10.) Hurricane Party!

Hurricane Disclaimers
It's important to note here that in most of the above statements, the anonymous "they" is often quoted as being responsible for the ultimate accuracy of the statement and not the individual relaying the information on to their friend.

Hurricane Joke: Not For The Kids
A wife and husband are having a conversation about securing the house a couple of days before a major hurricane is suppose to hit their area.

Wife: So are you going to board up the house tonight?
Husband: Nah, not tonight, gonna wait til the mornin... Cause that's when I'll have the most wood.

Hurricane Tag Cloud
Okay so it's not a tag cloud but there are so many funny words we here in Florida use to describe hurricanes so I thought I'd throw some of the more humorous ones in here for laughs.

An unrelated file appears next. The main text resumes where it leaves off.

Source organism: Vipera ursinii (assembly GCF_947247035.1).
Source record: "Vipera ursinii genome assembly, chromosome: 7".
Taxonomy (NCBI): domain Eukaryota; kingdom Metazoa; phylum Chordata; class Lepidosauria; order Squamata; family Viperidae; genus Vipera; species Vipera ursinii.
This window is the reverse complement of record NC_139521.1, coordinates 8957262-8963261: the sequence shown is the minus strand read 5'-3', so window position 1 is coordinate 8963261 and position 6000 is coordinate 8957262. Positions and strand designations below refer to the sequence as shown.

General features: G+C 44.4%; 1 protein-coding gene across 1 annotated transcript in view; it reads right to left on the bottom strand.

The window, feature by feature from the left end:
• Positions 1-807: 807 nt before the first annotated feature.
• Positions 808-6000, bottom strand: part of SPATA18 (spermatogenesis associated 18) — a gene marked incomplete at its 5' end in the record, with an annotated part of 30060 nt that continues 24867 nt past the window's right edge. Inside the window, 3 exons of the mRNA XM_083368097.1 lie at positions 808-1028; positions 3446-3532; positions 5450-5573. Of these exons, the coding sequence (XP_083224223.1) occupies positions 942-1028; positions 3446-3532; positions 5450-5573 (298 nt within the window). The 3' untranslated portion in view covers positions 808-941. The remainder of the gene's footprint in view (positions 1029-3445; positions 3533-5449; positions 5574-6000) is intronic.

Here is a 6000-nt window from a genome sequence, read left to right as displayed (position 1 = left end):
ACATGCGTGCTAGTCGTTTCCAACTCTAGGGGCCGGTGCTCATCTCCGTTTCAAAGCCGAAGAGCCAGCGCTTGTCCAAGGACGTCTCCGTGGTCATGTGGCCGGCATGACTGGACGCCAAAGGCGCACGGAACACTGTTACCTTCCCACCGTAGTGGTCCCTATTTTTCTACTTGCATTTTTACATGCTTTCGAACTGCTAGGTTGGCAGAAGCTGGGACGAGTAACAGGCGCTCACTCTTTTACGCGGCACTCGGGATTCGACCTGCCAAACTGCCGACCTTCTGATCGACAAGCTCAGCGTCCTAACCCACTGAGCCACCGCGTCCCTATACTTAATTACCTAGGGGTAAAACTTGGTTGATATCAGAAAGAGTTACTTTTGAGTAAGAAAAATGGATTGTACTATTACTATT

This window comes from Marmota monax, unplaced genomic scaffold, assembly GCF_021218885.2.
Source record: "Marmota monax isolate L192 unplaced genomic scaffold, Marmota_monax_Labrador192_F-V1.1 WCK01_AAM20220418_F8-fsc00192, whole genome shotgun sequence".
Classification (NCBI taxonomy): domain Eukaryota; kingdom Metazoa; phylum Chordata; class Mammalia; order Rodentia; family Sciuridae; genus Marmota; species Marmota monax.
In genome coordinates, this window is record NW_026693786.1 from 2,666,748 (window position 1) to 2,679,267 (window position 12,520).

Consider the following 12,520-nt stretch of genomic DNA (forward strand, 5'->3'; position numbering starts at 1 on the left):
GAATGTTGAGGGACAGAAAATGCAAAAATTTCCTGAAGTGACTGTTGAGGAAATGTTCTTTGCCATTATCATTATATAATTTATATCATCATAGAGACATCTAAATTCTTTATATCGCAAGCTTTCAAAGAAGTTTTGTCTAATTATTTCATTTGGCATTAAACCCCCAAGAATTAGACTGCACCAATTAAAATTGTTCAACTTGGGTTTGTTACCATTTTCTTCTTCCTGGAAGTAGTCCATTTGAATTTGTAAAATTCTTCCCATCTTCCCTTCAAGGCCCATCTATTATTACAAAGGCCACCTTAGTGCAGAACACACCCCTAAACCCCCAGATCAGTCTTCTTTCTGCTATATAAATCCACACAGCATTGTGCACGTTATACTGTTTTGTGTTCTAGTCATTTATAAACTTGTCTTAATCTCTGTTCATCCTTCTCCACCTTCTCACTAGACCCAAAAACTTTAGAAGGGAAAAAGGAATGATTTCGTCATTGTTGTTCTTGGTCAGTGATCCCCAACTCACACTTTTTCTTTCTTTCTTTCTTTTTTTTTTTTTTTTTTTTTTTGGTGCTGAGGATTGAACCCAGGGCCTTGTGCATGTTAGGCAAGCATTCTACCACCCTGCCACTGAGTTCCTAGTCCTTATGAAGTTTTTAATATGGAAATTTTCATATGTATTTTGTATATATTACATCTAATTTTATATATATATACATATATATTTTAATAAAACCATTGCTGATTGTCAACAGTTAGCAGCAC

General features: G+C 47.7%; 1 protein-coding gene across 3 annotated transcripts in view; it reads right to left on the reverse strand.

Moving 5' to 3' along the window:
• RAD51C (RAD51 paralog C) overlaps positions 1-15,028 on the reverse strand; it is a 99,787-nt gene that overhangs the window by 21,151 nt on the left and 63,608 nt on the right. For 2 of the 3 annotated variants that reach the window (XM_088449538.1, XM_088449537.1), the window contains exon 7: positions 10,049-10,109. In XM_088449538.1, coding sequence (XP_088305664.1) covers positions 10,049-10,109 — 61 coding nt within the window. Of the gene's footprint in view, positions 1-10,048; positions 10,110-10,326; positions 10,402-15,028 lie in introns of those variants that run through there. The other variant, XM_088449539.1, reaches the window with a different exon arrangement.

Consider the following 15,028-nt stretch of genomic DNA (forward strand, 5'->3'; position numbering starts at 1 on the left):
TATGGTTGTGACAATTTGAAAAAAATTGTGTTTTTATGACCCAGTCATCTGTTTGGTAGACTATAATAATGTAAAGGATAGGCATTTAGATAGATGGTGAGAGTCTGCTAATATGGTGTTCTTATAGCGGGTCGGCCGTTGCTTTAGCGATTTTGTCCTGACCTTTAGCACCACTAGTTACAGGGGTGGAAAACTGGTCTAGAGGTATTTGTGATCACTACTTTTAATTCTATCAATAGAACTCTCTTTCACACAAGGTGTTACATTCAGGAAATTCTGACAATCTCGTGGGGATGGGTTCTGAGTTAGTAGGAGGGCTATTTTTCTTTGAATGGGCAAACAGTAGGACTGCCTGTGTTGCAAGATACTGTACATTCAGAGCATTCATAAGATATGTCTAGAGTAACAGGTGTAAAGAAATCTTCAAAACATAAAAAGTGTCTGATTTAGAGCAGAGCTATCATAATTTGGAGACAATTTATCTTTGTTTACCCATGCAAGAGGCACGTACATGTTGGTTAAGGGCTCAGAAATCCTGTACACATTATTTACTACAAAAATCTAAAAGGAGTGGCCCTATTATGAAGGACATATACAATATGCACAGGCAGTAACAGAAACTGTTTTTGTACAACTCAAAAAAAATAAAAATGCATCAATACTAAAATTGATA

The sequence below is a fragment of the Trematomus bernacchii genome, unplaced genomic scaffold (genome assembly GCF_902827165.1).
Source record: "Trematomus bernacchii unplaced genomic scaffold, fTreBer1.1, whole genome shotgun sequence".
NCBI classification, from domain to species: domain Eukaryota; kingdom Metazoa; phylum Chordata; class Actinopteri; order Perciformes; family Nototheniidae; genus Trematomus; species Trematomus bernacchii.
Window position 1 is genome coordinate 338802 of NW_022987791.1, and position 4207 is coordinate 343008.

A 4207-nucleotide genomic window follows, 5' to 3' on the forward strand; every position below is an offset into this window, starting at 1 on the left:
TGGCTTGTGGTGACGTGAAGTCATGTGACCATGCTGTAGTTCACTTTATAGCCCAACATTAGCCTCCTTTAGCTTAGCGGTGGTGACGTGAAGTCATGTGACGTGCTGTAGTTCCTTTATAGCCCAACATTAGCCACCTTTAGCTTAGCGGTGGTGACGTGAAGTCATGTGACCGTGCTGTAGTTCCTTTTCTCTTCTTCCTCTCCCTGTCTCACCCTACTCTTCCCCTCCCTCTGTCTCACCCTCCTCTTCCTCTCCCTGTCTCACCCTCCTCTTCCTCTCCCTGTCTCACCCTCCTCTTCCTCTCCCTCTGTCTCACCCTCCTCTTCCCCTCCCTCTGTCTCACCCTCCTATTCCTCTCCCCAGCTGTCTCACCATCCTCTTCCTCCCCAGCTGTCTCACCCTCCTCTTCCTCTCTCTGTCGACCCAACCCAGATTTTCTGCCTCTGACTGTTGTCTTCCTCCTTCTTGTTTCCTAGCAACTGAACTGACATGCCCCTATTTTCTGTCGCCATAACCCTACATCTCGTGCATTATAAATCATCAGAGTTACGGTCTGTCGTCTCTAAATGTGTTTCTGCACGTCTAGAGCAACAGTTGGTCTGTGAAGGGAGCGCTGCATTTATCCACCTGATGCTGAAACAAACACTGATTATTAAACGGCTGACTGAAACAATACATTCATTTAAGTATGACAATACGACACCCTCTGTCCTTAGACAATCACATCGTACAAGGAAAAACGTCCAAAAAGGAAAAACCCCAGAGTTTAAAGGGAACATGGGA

feeder bands
sustained winds
eye of the hurricane
marine advisory
rip current
maximum winds
surface pressure
satellite imagery
spiral rain bands
intensity of the eye
category 1 - category 5

Favorite Words News Stations Use To Describe Hurricanes
fierce winds
gusts of up to...
maximum sustained winds
continues to intensify
stay in your houses
school closings
computer models
latest exclusive trojectory
potential for...
more than x feet of rain
strengthen into a hurricane
tropical storm
national hurricane center
hurricane center
live radar
local impact
new orleans

And the list goes on, what's my point? I'll be working at the office tomorrow cause there isn't a hurricane, IT'S JUST A TROPICAL DEPRESSION!